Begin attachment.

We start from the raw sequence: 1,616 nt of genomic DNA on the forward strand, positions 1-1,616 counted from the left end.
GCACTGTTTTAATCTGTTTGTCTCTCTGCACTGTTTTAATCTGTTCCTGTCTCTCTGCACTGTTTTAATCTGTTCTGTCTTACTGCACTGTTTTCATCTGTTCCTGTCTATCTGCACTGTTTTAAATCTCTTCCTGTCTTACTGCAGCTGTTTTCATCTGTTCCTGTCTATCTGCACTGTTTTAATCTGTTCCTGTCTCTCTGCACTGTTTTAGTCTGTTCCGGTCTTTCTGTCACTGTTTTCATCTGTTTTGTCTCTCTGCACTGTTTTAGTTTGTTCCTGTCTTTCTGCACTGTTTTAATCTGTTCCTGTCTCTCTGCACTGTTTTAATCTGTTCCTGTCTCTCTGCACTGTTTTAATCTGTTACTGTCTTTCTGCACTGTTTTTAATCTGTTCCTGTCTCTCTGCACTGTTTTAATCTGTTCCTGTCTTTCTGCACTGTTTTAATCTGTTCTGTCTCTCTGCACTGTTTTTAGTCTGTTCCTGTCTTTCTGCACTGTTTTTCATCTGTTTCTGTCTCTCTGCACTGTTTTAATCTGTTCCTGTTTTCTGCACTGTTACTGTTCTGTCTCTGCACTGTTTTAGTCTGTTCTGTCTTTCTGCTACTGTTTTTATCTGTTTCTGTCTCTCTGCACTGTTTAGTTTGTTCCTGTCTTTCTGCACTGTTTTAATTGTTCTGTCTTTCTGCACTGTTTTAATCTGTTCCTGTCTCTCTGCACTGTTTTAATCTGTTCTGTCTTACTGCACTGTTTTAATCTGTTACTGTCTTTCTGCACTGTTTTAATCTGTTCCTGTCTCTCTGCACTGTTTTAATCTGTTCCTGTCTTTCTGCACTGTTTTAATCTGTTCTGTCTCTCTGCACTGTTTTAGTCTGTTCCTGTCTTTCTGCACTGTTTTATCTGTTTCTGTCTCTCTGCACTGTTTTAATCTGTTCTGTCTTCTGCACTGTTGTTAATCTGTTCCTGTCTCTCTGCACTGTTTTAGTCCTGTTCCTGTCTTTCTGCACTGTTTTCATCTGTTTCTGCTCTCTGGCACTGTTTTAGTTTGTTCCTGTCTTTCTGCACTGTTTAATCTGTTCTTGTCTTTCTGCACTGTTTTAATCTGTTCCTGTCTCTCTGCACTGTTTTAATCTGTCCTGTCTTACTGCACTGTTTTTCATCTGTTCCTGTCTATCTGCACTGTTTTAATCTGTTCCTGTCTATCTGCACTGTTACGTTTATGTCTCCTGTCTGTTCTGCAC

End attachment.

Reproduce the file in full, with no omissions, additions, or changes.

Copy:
We start from the raw sequence: 1,616 nt of genomic DNA on the forward strand, positions 1-1,616 counted from the left end.
GCACTGTTTTAATCTGTTTGTCTCTCTGCACTGTTTTAATCTGTTCCTGTCTCTCTGCACTGTTTTAATCTGTTCTGTCTTACTGCACTGTTTTCATCTGTTCCTGTCTATCTGCACTGTTTTAAATCTCTTCCTGTCTTACTGCAGCTGTTTTCATCTGTTCCTGTCTATCTGCACTGTTTTAATCTGTTCCTGTCTCTCTGCACTGTTTTAGTCTGTTCCGGTCTTTCTGTCACTGTTTTCATCTGTTTTGTCTCTCTGCACTGTTTTAGTTTGTTCCTGTCTTTCTGCACTGTTTTAATCTGTTCCTGTCTCTCTGCACTGTTTTAATCTGTTCCTGTCTCTCTGCACTGTTTTAATCTGTTACTGTCTTTCTGCACTGTTTTTAATCTGTTCCTGTCTCTCTGCACTGTTTTAATCTGTTCCTGTCTTTCTGCACTGTTTTAATCTGTTCTGTCTCTCTGCACTGTTTTTAGTCTGTTCCTGTCTTTCTGCACTGTTTTTCATCTGTTTCTGTCTCTCTGCACTGTTTTAATCTGTTCCTGTTTTCTGCACTGTTACTGTTCTGTCTCTGCACTGTTTTAGTCTGTTCTGTCTTTCTGCTACTGTTTTTATCTGTTTCTGTCTCTCTGCACTGTTTAGTTTGTTCCTGTCTTTCTGCACTGTTTTAATTGTTCTGTCTTTCTGCACTGTTTTAATCTGTTCCTGTCTCTCTGCACTGTTTTAATCTGTTCTGTCTTACTGCACTGTTTTAATCTGTTACTGTCTTTCTGCACTGTTTTAATCTGTTCCTGTCTCTCTGCACTGTTTTAATCTGTTCCTGTCTTTCTGCACTGTTTTAATCTGTTCTGTCTCTCTGCACTGTTTTAGTCTGTTCCTGTCTTTCTGCACTGTTTTATCTGTTTCTGTCTCTCTGCACTGTTTTAATCTGTTCTGTCTTCTGCACTGTTGTTAATCTGTTCCTGTCTCTCTGCACTGTTTTAGTCCTGTTCCTGTCTTTCTGCACTGTTTTCATCTGTTTCTGCTCTCTGGCACTGTTTTAGTTTGTTCCTGTCTTTCTGCACTGTTTAATCTGTTCTTGTCTTTCTGCACTGTTTTAATCTGTTCCTGTCTCTCTGCACTGTTTTAATCTGTCCTGTCTTACTGCACTGTTTTTCATCTGTTCCTGTCTATCTGCACTGTTTTAATCTGTTCCTGTCTATCTGCACTGTTACGTTTATGTCTCCTGTCTGTTCTGCAC